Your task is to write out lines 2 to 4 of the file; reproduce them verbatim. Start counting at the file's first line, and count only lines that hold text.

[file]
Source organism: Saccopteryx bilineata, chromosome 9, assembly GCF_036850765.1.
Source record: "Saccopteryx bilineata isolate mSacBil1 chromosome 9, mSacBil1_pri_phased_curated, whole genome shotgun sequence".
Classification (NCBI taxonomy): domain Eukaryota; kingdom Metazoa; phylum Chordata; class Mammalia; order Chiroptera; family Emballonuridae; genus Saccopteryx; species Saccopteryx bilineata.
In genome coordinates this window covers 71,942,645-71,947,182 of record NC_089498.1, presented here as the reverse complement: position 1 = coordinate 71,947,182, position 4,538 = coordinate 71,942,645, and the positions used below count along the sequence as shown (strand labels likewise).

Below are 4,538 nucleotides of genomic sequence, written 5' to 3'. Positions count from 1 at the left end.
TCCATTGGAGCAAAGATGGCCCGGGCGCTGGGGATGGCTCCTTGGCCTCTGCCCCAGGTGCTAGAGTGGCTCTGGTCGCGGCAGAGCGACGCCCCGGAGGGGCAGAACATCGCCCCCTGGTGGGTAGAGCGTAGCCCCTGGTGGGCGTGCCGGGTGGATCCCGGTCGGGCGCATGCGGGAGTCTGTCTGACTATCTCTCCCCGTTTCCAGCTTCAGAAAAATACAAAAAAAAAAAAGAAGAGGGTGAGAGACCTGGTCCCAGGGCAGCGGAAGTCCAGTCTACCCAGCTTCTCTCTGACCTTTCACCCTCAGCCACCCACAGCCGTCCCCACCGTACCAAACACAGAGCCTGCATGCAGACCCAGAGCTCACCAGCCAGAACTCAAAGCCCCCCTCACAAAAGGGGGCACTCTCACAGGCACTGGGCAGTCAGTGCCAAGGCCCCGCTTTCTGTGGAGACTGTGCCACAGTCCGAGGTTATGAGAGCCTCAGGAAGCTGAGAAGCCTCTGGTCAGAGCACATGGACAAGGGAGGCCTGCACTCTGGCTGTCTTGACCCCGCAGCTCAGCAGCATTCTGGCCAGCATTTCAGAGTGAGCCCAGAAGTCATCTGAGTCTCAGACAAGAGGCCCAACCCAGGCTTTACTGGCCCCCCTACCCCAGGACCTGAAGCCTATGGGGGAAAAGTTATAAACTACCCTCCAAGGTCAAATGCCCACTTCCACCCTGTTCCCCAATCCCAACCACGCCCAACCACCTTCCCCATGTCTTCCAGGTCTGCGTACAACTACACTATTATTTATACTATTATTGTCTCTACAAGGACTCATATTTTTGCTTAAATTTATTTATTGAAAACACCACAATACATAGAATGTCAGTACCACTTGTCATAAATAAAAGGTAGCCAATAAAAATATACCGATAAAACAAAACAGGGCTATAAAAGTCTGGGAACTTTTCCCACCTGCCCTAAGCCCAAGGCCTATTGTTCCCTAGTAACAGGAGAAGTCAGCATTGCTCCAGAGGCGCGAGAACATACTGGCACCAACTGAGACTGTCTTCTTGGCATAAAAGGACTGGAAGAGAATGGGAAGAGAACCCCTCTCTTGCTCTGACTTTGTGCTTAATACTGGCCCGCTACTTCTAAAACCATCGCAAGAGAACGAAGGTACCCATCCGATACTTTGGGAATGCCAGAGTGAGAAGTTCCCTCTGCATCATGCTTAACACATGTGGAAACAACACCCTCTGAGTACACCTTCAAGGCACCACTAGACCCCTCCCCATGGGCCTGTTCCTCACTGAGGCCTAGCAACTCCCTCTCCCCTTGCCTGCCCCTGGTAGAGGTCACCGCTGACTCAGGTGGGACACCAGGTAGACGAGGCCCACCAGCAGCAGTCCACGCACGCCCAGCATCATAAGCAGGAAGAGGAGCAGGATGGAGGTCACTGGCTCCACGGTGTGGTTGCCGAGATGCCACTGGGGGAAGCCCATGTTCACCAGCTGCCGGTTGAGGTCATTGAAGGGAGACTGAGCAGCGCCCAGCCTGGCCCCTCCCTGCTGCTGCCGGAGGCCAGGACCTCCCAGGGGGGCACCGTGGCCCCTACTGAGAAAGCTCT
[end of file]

Source record: "Saccopteryx bilineata isolate mSacBil1 chromosome 9, mSacBil1_pri_phased_curated, whole genome shotgun sequence".
Classification (NCBI taxonomy): domain Eukaryota; kingdom Metazoa; phylum Chordata; class Mammalia; order Chiroptera; family Emballonuridae; genus Saccopteryx; species Saccopteryx bilineata.
In genome coordinates this window covers 71,942,645-71,947,182 of record NC_089498.1, presented here as the reverse complement: position 1 = coordinate 71,947,182, position 4,538 = coordinate 71,942,645, and the positions used below count along the sequence as shown (strand labels likewise).